ITV’s Loose Women IR35 fiasco shows how severely the off-payroll rules have gone off target

It’s a brave move because it potentially puts their prospects and take-home pay at risk, but last week two well-known Loose Women presenters reportedly refused to sign new contracts, potentially jeopardising the future of the popular daytime TV show.

Why won’t the two sign the contracts, and why have they both reportedly now left Loose Women as a result? It’s all because ITV are insisting that each moves to PAYE despite the presenters operating as independent freelancers for many years.

This, of course, all boils down to IR35 and it serves as a good example of the wider problems created by the unwieldy legislation, writes Andy Chamberlain, director of policy at The Association of Independent Professionals and the Self-Employed (IPSE).

Long, independent, respected freelance career? Still, sign this PAYE contract…

The two presenters, Janet Street-Porter and Jane Moore are very well-established freelance journalists. Both have had long careers working with a range of publications and broadcasters. Both have a public profile, and will undoubtedly take audiences with them when they work on new projects. It could be argued that each of them is a brand in their own right.

According to reports, ITV has presented them with a contract that says they are not freelance; most certainly are not a brand, and which restricts their ability to work for other ‘clients.’ Essentially it’s something close to an employment contract but – again according to reports – it doesn’t offer employment benefits such as holiday pay. It’s a tale which is all too familiar to thousands of contractors, across all sectors of the economy.

A UK-wide back-turning on entrepreneurialism, and our government is doing nothing about it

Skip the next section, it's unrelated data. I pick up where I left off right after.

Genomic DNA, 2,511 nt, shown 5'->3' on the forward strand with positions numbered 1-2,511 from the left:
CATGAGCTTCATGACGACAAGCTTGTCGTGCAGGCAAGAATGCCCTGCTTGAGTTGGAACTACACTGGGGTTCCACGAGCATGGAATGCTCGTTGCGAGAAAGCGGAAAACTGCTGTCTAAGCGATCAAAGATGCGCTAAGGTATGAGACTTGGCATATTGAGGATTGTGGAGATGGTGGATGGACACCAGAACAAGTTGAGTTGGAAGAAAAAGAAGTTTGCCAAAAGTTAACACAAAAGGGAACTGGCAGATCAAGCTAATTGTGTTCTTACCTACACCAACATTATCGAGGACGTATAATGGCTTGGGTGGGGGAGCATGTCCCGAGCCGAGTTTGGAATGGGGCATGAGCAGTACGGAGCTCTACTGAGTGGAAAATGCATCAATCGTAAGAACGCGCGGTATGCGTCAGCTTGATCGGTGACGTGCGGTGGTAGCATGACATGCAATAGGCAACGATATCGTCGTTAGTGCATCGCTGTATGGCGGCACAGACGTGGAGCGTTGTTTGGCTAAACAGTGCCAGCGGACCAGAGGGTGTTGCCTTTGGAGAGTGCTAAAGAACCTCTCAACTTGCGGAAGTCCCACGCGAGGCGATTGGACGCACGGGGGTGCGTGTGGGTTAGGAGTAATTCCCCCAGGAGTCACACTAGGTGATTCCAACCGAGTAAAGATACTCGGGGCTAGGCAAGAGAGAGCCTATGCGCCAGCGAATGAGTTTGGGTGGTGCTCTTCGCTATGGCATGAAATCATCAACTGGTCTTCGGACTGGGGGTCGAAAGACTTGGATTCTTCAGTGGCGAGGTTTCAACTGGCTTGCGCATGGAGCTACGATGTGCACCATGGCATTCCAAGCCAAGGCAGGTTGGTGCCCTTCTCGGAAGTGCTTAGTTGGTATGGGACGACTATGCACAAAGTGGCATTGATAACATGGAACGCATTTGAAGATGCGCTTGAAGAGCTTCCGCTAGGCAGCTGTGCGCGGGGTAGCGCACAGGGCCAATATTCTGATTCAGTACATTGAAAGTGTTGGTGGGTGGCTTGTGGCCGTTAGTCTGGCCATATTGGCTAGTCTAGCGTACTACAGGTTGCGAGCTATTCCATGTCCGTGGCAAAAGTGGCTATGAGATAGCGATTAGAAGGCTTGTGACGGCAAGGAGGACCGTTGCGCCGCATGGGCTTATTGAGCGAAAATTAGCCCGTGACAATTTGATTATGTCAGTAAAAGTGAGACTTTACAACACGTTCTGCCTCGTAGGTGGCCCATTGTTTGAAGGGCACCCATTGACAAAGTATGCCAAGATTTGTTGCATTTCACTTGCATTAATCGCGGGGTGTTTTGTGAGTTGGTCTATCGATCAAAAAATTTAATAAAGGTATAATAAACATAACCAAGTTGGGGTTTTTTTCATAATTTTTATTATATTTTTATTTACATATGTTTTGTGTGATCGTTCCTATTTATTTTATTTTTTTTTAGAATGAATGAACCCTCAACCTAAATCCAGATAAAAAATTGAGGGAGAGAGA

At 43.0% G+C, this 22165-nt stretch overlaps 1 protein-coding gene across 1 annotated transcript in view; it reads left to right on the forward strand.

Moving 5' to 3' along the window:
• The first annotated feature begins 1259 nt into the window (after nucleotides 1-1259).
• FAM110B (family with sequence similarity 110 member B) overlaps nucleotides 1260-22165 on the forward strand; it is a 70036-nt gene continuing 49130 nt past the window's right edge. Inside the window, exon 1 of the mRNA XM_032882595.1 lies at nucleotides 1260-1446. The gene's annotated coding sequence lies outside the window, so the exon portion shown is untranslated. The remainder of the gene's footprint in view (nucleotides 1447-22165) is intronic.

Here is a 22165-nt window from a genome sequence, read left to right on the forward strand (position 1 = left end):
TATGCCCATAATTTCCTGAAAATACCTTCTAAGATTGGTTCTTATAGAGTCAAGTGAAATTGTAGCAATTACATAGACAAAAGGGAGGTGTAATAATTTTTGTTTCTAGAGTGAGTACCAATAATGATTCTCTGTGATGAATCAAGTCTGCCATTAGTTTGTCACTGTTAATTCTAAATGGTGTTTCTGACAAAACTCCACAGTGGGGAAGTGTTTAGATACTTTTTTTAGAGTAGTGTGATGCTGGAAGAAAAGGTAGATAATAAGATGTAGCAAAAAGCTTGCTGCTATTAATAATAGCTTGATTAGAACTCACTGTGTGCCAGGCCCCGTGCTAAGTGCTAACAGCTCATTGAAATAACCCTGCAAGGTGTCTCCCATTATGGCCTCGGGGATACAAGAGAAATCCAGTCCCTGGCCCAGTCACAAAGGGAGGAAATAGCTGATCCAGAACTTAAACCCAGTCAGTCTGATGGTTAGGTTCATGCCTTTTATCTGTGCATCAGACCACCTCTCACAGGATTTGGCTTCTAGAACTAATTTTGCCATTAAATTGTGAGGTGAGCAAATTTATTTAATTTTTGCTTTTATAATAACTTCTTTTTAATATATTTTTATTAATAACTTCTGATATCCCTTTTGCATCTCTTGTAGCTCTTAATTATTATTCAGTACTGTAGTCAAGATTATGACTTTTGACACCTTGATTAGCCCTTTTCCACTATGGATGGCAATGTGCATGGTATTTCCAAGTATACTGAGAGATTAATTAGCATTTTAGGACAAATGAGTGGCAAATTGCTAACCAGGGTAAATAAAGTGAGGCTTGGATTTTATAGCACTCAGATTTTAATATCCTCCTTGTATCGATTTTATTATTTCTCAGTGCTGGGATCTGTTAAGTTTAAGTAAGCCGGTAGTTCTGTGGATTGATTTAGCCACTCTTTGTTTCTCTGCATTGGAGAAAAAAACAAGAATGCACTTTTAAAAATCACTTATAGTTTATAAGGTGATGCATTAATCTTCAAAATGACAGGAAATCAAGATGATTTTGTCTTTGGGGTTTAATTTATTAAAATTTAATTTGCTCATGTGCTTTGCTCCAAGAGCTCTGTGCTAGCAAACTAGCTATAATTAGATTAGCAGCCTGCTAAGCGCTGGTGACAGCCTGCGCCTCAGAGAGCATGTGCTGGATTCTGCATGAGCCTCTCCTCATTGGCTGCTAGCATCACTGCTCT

Since the introduction of the off-payroll working rules on April 6th 2021 (and April 6th 2017 in the public sector) clients, who must now shoulder the responsibility of making IR35 determinations, have turned their backs on the freelancers who have served them so well, for so long.

So scared are UK employers of getting the IR35 decision wrong, or worse still, getting it right but not aligned to HMRC’s view of status, that they have implemented blanket bans on incorporated freelancers. Everyone has to be on payroll, regardless of the actual status of the engagements. It’s probably the biggest one in the eye of entrepreneurship in living memory.

But this high-profile dispute - which is playing out over just two contracts on just one tele show at just one broadcaster - is actually a drop in the ocean.

If it’s a ‘No,’ it's ‘IR35’

The same argument has been had thousands of times since the IR35 rules changed and with similar impacts. Independent professionals who genuinely work on a self-employed basis are being told ‘no – you can’t work like that anymore.’

Even when it benefits both the individual and the client, even when the role is crying out for a freelancer, even when freelancing is a well-established industry norm, the answer is still ‘no.’ And you know what; it’s all down to IR35.

An additional aggravating factor that must be considered is HMRC’s stubborn enforcement of the IR35 rules. Clients and agencies are no doubt reluctant to provide an ‘outside IR35’ determination because they can see just how dogged HMRC is when pursuing an IR35 case.